NASA satellites captured views of Hurricane Maria, Irma, Harvey and Jose as they rapidly intensified and barreled toward the Caribbean islands and the United States.
Rapid intensification occurs when hurricanes strengthen in a short period of time, making it the "hardest aspect of a storm to forecast," according to a statement from NASA's Goddard Space Flight Center.
Specifically, when a hurricane's maximum sustained winds increase at least 35 mph (56 km/h) in 24 hours, the storm is considered to have rapidly intensified. For example, Hurricane Maria developed from a Category 1 to a Category 5 hurricane in less than 18 hours, NASA officials said in the statement.
Not only is this type of storm harder to predict, but it is also considered to be the "most critical to people's lives," as there is a greater risk of damage caused by storm surges, floods and extreme winds, NASA officials said. Also, populations have limited time to prepare and evacuate, because these storms can grow so quickly, according to the statement.
"Rapidly intensifying storms typically occur up to twice in a hurricane season," NASA officials said in the statement. “But in 2017, we have seen four storms rapidly intensify and scientists attribute this to warmer ocean waters and favorable winds.”
Hurricanes Maria, Irma, Harvey and Jose were all categorized as major hurricanes — but only Harvey, Irma and Maria made landfall. One of the reasons these storms were so dangerous was because they rapidly intensified before moving inland. (Jose stayed offshore near the eastern United States, but still brought tropical storm force winds to Barbuda before changing course.)
"In the past few decades, forecasting errors for tracking hurricanes have decreased," according to a video from NASA's Goddard Space Flight Center. "While intensity forecast errors have shown recent improvement, significant errors can still occur because of rapidly intensifying storms."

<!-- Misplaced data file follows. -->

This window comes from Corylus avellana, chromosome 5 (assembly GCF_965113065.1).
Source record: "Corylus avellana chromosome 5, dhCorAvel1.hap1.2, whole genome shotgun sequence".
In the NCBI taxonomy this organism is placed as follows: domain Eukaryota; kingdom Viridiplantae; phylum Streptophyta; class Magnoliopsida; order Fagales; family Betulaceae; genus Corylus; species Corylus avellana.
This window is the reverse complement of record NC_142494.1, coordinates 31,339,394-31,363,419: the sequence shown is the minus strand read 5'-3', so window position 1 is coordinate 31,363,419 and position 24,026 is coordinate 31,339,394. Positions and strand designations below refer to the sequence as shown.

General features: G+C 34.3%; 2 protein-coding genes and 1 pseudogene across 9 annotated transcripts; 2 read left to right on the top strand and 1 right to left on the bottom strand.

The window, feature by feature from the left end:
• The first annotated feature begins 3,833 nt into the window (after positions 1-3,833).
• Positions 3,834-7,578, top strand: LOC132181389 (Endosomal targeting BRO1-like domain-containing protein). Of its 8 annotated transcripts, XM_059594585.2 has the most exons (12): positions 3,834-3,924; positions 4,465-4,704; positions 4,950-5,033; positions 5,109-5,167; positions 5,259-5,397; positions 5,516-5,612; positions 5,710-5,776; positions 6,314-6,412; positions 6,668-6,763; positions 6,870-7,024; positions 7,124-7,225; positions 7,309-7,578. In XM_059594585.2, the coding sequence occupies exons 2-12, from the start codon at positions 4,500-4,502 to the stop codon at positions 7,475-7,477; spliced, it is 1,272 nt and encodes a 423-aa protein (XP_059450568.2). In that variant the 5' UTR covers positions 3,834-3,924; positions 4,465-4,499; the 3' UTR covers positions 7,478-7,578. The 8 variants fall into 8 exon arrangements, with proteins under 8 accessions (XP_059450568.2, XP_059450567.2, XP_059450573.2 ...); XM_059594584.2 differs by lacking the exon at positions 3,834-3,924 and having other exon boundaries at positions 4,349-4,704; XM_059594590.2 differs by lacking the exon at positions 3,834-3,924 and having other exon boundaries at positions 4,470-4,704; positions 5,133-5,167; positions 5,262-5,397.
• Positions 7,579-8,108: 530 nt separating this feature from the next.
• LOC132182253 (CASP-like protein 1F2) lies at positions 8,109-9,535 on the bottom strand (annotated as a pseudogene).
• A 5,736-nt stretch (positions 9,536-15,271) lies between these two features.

Using NASA satellites, however, scientists can closely monitor hurricanes for signs of rapid intensification, including water temperature and wind patterns.
Generally, there needs to be low vertical wind shear — winds that don't change too much with altitude — and ocean temperatures need to be 80 degrees Fahrenheit or higher for a hurricane to rapidly intensify. Another key indicator is a symmetrical, deep ring of precipitation surrounding the eye of the storm, according to the NASA video.
However, the video also notes that these clues are not always a clear indication of rapid intensification, proving just how complex it can be to predict. Rather, there are also many small-scale processes that can influence the rate at which hurricanes grow and develop.
"Satellites such as NASA's Global Precipitation Measurement Mission can observe precipitation inside all of these storms and help scientists better understand how these processes come together to intensify hurricanes," according to the video.
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Samantha Mathewson joined Space.com as an intern in the summer of 2016. She received a B.A. in Journalism and Environmental Science at the University of New Haven, in Connecticut. Previously, her work has been published in Nature World News. When not writing or reading about science, Samantha enjoys traveling to new places and taking photos! You can follow her on Twitter @Sam_Ashley13.